But if anyone slaps you on the right cheek, turn to him the other also. And if anyone would sue you and take your tunic, let him have your cloak as well. And if anyone forces you to go one mile, go with him two miles. Matt 5:39-41
A paradox really… Those don’t seem to be especially cheerful, encouraging words, and it’s definitely an awkward introduction to a Thankful Thursday post; but with the right word in due season comes peace and burdens are lifted. For that I am thankful.
In many ways this feels like an extension of the “Friends in Low Places” piece I wrote a few weeks ago. Like so many others, I recently walked through a shadowed valley, a weary season, a time of struggle; and just as “out of the abundance of the heart the mouth speaks,” out of the pen, or keyboard, the soul speaks, crafting words of hurt and offense or of hope and reconciliation.
“Forgiveness is the key that unlocks the door of resentment and the handcuffs of hatred. It is a power that breaks the chains of bitterness and the shackles of selfishness.” Corrie Ten Boom
I recently found myself rehearsing offenses, playing back hurtful tapes, and blatantly vowing to disconnect or to payback hurt for hurt. Is it human nature to respond defensively when we’ve been hurt, rejected, misunderstood, or subtly “victimized”? Is it a natural reflex to lash out or, conversely, to withdraw? Who then do we really hurt? Is it a shallow, veiled attempt at self-protection or is it actually a catalyst for isolation and self-condemnation? Who feels the heaviest, constraining weight of the chains? The claustrophobic, choking effects as the feelings of anger and injustice close in like a vice? In my futile attempt to protect my own feelings or perceived “rights”, I found myself feeling imprisoned behind iron bars and dark clouds.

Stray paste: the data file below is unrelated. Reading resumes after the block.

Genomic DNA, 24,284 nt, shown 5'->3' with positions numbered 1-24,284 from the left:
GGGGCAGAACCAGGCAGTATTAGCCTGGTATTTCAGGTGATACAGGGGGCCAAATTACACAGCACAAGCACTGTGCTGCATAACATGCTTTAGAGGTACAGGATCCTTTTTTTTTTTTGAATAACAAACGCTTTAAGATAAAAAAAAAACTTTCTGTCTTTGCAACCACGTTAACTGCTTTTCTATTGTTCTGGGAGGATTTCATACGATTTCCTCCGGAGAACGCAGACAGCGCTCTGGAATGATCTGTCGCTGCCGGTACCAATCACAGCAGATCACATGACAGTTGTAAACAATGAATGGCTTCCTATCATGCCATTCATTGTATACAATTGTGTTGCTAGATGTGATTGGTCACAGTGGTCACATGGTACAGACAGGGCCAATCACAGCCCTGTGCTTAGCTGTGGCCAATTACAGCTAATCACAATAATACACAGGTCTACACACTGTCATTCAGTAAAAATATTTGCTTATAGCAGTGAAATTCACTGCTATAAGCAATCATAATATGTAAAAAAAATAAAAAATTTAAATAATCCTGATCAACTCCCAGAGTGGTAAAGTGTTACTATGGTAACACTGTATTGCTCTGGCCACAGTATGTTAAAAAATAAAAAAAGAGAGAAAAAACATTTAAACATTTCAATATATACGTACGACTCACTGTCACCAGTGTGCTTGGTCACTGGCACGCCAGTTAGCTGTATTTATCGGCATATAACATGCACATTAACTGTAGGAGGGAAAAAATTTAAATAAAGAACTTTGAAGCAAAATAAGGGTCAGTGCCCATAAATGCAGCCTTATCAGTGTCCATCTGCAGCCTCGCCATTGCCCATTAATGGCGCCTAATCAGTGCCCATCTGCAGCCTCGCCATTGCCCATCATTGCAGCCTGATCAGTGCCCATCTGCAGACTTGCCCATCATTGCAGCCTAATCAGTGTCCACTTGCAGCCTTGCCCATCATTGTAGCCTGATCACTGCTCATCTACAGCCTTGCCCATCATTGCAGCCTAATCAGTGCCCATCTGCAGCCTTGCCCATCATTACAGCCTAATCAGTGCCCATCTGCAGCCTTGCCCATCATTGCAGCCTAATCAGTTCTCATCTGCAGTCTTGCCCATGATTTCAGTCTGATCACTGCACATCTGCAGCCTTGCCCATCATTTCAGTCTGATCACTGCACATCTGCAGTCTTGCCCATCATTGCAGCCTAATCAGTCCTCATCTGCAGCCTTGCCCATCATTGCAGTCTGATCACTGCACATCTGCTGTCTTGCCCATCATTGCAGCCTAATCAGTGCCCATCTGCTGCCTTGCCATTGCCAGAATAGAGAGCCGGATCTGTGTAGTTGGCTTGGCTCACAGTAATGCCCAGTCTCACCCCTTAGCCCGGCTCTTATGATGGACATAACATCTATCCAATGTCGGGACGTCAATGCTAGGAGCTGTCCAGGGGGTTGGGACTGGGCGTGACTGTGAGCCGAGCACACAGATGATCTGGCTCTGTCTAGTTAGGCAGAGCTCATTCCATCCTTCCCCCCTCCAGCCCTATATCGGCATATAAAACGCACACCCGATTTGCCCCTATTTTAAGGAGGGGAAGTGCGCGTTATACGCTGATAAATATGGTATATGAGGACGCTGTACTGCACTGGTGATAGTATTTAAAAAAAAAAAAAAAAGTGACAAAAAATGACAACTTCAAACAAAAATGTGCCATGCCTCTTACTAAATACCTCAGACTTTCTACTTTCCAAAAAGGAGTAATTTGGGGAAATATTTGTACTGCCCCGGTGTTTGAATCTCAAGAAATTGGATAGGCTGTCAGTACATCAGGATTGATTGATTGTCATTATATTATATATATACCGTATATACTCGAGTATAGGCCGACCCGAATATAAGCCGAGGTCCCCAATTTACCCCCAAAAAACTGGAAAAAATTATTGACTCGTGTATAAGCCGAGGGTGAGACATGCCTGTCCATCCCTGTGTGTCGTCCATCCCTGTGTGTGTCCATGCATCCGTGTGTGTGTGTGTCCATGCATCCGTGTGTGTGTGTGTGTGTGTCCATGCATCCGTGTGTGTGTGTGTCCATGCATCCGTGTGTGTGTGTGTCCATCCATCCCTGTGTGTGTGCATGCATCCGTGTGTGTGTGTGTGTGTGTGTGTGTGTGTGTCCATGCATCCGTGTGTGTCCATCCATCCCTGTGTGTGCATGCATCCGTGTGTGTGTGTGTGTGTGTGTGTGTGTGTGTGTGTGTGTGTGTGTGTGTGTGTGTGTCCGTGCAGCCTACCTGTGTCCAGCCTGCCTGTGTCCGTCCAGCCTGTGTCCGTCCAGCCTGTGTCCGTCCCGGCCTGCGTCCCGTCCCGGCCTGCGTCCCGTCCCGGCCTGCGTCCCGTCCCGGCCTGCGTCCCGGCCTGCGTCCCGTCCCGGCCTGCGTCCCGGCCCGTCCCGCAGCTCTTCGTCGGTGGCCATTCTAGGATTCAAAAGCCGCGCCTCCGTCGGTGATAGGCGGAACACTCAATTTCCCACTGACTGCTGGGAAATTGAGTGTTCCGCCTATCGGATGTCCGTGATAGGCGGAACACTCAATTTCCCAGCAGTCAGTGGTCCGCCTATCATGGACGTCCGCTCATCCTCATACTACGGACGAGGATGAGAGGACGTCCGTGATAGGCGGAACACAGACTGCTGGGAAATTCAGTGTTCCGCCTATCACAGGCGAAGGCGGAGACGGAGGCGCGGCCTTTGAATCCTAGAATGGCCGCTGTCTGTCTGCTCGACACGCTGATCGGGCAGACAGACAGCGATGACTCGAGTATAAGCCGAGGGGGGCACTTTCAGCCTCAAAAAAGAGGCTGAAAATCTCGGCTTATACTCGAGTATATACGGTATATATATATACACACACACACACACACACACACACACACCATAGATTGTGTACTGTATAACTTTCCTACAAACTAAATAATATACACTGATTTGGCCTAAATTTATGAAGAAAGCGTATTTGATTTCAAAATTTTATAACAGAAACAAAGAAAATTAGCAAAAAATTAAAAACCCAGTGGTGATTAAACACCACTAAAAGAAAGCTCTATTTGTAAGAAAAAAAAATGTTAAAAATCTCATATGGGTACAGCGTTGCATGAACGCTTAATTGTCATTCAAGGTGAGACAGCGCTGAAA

That’s when I finally heard the words, roaring like a drenching rain from a darkened sky blowing against my face. Should I lean into it turn away? It has been said in so many different ways: Forgive, let it go, turn the other cheek. That’s what I heard: turn the other cheek and go the extra mile. Consider the consequences: a sore cheek, no coat, sore feet, humility, and quiet strength. Or…binding chains, clinched fists, heavy heart, frown lines, dark thoughts, sleepless nights, and slow steady poison coursing through every cell, every vein, every tissue, every thought, every plan.
Well…maybe that’s a bit dramatic, but it still wasn’t very pleasant, life-giving, or peace-making. Simply put: I chose forgiveness. I let it go. I turned the other cheek and vowed to walk the extra mile. And then…the sun shone brighter, the fog lifted, and my heart was no longer heavy. So I am thankful for ancient words of advice, for freedom, and also thankful that at some point someone turned the other cheek and walked the extra mile for me.